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Mastercard (NYSE:MA), in recent years, has emphasized growing its services segment. The growth has separated Mastercard from Visa (V) and will generate greater margins. The continuous effort to grow these services will induce higher margins, more customers, and increased profits. Currently, the market is underpricing this long-term growth potential. With Mastercard being undervalued and strong growth in mind, I would consider it a strong long-term buy.
Mastercard is a technology company that operates in the global payments industry, connecting consumers, merchants, and financial institutions. At its core, it enables electronic forms of payments as an alternative to cash and checks. Mastercard is the second-largest payment processor, processing nearly $6 trillion in purchases in 2021. Mastercard generated $18.8 billion in net revenue produced from four segments: Domestic Assessments (27%), Cross-Border Volume Fees (16%), Transaction Processing (36%), and Other Revenues (21%).
Mastercard makes the bulk of its revenue from processing payments through “payment rails.” These operate similar to tolls, where transactions that pass through the merchant or consumer are charged small fees. These fees – ranging from 1.35% to 3.25% – are charged based on the gross dollar volume (GDV) of account holder activity. Gross dollar volume represents the aggregated dollar amount of purchases made and cash disbursements obtained.
The company’s main competitors include Visa, American Express (AXP), and Discover (DFS). American Express and Discover offer credit cards directly to consumers, differing from Mastercard and Visa, which offer them through banks and third-party providers. This gives Mastercard and Visa a near duopoly over the payment processing market.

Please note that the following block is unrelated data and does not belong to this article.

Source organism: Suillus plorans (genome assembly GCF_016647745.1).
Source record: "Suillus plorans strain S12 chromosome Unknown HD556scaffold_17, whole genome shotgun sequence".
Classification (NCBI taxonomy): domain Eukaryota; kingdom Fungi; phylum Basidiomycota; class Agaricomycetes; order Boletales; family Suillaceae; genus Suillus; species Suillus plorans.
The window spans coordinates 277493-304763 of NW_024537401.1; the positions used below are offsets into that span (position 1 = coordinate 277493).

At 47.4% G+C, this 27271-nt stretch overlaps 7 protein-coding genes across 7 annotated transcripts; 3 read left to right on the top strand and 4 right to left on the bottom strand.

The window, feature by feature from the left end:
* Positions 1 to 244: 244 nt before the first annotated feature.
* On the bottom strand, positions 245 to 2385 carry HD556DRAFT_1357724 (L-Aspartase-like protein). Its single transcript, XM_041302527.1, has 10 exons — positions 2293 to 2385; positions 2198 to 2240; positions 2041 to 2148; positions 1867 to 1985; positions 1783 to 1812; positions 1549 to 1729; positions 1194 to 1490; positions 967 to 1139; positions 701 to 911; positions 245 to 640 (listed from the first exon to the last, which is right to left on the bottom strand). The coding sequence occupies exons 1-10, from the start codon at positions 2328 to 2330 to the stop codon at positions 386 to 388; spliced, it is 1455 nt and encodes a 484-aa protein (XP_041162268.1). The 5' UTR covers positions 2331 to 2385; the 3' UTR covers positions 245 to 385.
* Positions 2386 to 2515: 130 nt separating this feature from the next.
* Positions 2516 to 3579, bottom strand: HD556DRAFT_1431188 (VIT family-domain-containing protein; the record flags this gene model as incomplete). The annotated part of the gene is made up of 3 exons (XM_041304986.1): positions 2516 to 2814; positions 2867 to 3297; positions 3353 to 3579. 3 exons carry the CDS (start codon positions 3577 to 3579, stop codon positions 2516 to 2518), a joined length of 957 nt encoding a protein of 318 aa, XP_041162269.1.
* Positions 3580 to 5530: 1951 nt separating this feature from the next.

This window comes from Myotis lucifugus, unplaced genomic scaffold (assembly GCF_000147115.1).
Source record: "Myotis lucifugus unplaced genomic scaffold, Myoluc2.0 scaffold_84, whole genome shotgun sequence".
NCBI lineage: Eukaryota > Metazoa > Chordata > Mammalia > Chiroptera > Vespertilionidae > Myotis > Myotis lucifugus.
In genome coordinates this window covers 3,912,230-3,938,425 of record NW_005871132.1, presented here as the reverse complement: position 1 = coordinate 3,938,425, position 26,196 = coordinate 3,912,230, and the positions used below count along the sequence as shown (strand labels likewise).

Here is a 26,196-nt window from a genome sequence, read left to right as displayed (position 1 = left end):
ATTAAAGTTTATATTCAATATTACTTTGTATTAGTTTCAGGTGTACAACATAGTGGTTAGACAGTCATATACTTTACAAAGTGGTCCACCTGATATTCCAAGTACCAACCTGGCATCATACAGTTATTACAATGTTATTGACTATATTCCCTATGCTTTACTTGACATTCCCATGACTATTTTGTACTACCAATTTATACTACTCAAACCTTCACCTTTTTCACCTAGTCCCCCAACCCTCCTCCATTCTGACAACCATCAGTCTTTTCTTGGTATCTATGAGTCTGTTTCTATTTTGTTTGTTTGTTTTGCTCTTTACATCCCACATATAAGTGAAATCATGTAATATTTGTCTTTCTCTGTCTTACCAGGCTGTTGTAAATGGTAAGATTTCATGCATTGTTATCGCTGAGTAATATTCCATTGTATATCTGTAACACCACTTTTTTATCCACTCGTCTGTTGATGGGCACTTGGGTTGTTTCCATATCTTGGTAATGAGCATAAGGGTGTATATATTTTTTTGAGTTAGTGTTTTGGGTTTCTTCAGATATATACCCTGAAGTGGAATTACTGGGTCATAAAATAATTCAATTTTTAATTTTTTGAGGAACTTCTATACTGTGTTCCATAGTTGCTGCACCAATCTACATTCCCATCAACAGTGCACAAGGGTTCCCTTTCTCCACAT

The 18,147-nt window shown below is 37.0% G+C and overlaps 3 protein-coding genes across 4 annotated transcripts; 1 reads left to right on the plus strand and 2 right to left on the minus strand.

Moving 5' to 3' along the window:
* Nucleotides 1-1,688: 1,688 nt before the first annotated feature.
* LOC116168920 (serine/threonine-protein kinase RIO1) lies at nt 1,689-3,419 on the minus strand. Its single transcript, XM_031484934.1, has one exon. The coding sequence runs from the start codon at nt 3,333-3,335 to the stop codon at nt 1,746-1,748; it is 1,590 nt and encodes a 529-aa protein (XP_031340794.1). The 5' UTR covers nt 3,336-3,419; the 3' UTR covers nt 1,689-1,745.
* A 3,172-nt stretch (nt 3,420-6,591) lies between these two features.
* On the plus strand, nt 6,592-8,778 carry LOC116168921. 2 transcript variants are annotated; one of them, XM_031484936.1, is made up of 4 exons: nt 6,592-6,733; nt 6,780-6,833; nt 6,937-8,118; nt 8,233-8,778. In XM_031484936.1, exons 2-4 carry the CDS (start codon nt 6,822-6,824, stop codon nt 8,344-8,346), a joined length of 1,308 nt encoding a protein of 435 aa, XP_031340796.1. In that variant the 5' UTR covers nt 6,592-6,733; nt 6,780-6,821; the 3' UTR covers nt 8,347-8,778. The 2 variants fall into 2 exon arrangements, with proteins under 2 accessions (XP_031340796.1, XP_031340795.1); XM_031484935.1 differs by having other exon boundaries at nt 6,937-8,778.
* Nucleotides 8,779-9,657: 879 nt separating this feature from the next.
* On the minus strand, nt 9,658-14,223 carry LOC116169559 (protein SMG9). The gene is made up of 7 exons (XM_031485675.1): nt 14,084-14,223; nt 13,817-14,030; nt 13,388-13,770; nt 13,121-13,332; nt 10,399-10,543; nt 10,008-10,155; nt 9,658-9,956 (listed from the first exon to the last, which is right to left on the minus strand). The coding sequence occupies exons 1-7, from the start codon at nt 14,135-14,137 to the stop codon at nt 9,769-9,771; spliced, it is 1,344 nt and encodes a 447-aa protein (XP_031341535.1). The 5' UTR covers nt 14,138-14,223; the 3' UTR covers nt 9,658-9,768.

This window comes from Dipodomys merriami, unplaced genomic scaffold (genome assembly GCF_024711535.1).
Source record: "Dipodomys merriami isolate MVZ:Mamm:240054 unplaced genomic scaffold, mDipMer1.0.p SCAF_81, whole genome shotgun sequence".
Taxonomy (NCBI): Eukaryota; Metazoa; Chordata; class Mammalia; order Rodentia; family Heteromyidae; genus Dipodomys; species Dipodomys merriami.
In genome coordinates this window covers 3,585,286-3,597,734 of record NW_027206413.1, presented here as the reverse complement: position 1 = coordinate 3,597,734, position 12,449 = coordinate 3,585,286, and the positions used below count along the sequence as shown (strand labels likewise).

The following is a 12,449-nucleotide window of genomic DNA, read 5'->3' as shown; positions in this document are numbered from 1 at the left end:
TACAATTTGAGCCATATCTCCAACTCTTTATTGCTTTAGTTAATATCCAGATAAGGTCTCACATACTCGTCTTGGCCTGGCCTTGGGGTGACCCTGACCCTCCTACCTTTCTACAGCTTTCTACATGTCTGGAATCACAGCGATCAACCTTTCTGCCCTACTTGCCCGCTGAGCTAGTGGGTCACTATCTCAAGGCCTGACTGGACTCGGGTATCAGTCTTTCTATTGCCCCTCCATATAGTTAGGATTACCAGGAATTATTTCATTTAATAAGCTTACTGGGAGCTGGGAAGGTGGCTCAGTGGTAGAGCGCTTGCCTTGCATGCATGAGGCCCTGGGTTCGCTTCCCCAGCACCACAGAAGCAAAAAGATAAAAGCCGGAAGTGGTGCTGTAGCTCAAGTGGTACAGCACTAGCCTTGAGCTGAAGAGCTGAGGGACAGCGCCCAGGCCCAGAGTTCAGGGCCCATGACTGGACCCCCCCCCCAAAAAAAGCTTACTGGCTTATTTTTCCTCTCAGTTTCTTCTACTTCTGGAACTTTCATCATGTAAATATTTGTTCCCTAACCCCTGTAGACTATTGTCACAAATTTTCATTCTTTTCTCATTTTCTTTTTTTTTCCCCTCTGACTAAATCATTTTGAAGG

Mastercard services make up 35% of net revenue and have increased 118% over the past 5 years. This revenue comes from services that enhance transactions and data security, leverage data to improve customer decision-making, and strengthen customer engagement with their clients. The services segment can be broken into Cyber Intelligence (57%), Data and Services (35%), and others (6%). These services are offered separately or in conjunction with Mastercard’s payment network.
The main profit driver for services is their leverage of Mastercard’s payment network. This network handles 110 billion transactions and reaches 220 countries. Leveraging this data Mastercard can predict payment trends, protect clientele, generate customers, and produce solutions.
Currently, Mastercard’s service segment has over 2,200 clients in +70 global locations. The company also announced the hiring of 500 new Data and Services employees, increasing its workforce to nearly 2,500 employees working on creating new solutions. These employees will have access to over 600 patents and 16 billion API calls. This shows management’s emphasis on growing its services platform.
Future Growth Opportunities
Mastercard has had great growth in the past and is continuously outpacing the market but as it grows larger it will be difficult to continue this strong growth using previous methods. For this reason, management has begun to focus their attention on innovations in the data analytics and service markets. These markets create higher margins and generate more growth than the existing credit card market.
As I stated earlier, Mastercard’s service revenue grew nearly 30% to $6.2 billion in 2021. This large increase is only the beginning. Mastercard has joined prominent industries such as Data Analytics as a Service, Open Banking, Cyber Security, and Identification Verification. Mastercard could soon become a major influencer in these industries by leveraging their payment solutions.
Looking into this more closely, Data Analytics as a Service has seen strong short-term growth that will continue over the long term. Since partnering with Experian (OTCQX:EXPGF) and McDonald’s (MCD), Mastercard’s Test & Learn, a data analytics software, has been growing quickly. It has returned nearly a 67% ROI for clients which is higher than other peers. Looking forward, I believe that Test & Learn could double in size with the integration of Dynamic Yield. This integration has seen success at some McDonald’s chains and could be fully integrated in early 2023.